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Conference on Security of Radioactive Sources

International Conference on Security of Radioactive Sources, Vienna, Austria, 10-13 March, 2003

Background

After the terrorist attacks of 11 September 2001 in the United States, public apprehension about the security of radioactive sources has increased in many countries. Radioactive sources are abundant and are extensively used around the world in a wide range of medical, industrial, agricultural and research applications. Some sources contain relatively large amounts of radioactive material that could potentially be used for malevolent purposes. Radioactive material in a source could be used as part of a radiological dispersal device (RDD) or, if the material is easily dispersible, may be spread by breaking open the seal and releasing the material to the environment. Such malevolent actions could conceivably contaminate large areas of an urban environment with minor but measurable amounts of radioactive material. Any potential health effects would be moderated owing to the dispersion of the radioactive contamination; however, anxiety, panic and social disruption could follow such an event. The awareness that terrorists might attempt to use radioactive materials for malevolent purposes has raised questions about the adequacy of the security of radioactive sources.

Many radioactive sources are not generally subject to tight security measures; such measures have traditionally been limited to preventing accidental access or petty theft such as the theft of shielding materials. Traditional security measures aim to prevent unauthorized access to radioactive sources; such access is facilitated when sources are misplaced, forgotten, lost or insecurely stored. Consideration must now be given to what additional security measures are required against the potential malevolent use of radioactive sources. Security measures should now also be focused on preventing the loss of control over radioactive sources. Such a loss of control over radioactive sources could heighten the concern that has arisen recently over the intentional acquisition of radioactive sources for malevolent purposes.

The vast majority of radioactive sources are under the control of competent governmental regulatory authorities, but there are nevertheless many sources that have never been subject to regulatory control, or that were initially regulated but have been abandoned, lost, misplaced, stolen or otherwise removed without authorization; these are termed ‘orphan sources’. Because of their availability and lack of control, such orphan sources pose a risk of being used for malevolent purposes. Recently, the International Atomic Energy Agency (IAEA) agreed with the Russian Ministry of Atomic Energy and the United States Department of Energy to work together to secure and manage radioactive sources, in particular orphan sources, in the newly independent States on the territory of the former USSR.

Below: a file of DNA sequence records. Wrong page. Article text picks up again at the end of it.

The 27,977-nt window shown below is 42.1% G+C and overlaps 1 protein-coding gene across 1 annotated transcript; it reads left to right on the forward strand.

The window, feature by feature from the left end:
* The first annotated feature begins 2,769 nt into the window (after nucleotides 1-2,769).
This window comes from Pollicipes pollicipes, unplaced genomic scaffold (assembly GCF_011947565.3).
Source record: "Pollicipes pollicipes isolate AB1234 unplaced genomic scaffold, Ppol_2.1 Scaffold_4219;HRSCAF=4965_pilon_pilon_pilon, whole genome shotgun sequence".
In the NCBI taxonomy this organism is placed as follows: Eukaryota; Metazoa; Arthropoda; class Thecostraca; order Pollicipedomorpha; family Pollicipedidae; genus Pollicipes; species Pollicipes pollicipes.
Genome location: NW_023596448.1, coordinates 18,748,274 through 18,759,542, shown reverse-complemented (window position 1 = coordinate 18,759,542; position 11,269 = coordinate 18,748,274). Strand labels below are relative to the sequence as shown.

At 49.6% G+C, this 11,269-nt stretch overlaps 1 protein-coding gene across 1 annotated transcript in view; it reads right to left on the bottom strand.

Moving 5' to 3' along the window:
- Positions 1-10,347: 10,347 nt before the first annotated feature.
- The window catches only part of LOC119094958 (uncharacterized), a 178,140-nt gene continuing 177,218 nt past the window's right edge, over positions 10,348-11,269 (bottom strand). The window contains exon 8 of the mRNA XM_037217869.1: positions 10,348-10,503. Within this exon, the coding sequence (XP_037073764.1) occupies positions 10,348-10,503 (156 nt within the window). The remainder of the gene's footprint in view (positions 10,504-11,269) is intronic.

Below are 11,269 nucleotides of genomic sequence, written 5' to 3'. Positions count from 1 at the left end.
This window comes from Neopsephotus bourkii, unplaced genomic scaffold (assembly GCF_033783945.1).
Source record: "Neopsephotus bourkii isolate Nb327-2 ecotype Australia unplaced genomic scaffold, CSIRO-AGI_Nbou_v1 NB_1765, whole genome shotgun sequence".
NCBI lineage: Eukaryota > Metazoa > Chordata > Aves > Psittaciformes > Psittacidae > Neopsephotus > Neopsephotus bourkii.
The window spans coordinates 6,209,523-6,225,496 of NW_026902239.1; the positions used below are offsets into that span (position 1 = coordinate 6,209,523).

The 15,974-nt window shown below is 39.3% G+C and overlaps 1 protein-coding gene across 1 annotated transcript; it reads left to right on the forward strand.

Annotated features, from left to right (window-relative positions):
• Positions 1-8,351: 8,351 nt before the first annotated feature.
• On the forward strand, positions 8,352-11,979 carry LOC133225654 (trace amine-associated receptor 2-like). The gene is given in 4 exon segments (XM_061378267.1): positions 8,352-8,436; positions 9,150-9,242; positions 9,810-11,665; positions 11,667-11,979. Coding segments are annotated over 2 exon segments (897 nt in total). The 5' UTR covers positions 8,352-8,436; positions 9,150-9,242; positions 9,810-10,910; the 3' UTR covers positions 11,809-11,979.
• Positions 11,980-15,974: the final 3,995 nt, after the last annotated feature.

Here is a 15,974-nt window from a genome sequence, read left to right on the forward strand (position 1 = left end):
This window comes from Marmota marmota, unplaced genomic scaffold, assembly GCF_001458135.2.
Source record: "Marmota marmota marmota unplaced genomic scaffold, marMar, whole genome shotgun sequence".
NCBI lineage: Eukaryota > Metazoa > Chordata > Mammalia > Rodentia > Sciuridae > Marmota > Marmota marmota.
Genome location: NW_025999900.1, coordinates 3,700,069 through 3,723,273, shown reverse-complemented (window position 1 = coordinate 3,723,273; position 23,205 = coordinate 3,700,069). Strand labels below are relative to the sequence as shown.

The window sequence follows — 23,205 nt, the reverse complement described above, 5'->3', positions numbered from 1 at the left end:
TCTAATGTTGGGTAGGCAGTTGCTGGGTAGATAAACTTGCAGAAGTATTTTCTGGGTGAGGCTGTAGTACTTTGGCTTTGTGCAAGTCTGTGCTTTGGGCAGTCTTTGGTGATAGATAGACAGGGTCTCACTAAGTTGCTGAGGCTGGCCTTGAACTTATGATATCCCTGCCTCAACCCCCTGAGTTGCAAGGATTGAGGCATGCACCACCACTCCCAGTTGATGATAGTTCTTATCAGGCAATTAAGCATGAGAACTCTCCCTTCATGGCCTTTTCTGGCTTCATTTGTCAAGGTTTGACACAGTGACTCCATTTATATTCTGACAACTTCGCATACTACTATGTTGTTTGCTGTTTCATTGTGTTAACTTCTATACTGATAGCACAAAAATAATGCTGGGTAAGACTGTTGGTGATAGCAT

In order to address the issues raised by the current concerns about the security of radioactive sources in a comprehensive manner, it is appropriate at this time to assemble officials and experts involved in ensuring the security and regulation of radioactive sources from governments and intergovernmental organizations, as well as law enforcement officials dealing with the prevention of the malevolent use of radioactive sources, customs officials and other border control experts dealing with the prevention of illicit transboundary movement of radioactive materials, and experts in radiation safety and security to discuss the prevention, detection and response to the potential malevolent uses of radioactive sources. With this aim in mind and following increasing interest from its Member States, the IAEA organized this International Conference on Security of Radioactive Sources. more

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| Last update: Tuesday, 09 December, 2014.